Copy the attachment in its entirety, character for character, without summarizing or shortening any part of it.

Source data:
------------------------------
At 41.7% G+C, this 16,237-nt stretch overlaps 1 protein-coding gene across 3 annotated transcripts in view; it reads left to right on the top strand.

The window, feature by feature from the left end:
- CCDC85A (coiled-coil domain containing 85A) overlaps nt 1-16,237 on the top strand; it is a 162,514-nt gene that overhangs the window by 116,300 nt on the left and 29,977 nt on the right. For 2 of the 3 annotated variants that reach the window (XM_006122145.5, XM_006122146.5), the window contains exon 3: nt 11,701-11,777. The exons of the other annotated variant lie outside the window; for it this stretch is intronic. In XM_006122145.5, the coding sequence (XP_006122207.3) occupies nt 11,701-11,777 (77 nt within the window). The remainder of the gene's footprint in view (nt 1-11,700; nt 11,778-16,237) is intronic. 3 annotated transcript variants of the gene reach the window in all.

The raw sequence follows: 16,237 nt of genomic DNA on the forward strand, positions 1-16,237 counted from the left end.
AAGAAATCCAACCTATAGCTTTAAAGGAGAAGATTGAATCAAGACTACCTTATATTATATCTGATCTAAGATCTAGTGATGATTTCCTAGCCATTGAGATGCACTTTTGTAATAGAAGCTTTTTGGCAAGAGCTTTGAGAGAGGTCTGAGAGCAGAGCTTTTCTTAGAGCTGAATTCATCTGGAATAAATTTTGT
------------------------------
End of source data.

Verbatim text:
At 41.7% G+C, this 16,237-nt stretch overlaps 1 protein-coding gene across 3 annotated transcripts in view; it reads left to right on the top strand.

The window, feature by feature from the left end:
- CCDC85A (coiled-coil domain containing 85A) overlaps nt 1-16,237 on the top strand; it is a 162,514-nt gene that overhangs the window by 116,300 nt on the left and 29,977 nt on the right. For 2 of the 3 annotated variants that reach the window (XM_006122145.5, XM_006122146.5), the window contains exon 3: nt 11,701-11,777. The exons of the other annotated variant lie outside the window; for it this stretch is intronic. In XM_006122145.5, the coding sequence (XP_006122207.3) occupies nt 11,701-11,777 (77 nt within the window). The remainder of the gene's footprint in view (nt 1-11,700; nt 11,778-16,237) is intronic. 3 annotated transcript variants of the gene reach the window in all.

The raw sequence follows: 16,237 nt of genomic DNA on the forward strand, positions 1-16,237 counted from the left end.
AAGAAATCCAACCTATAGCTTTAAAGGAGAAGATTGAATCAAGACTACCTTATATTATATCTGATCTAAGATCTAGTGATGATTTCCTAGCCATTGAGATGCACTTTTGTAATAGAAGCTTTTTGGCAAGAGCTTTGAGAGAGGTCTGAGAGCAGAGCTTTTCTTAGAGCTGAATTCATCTGGAATAAATTTTGT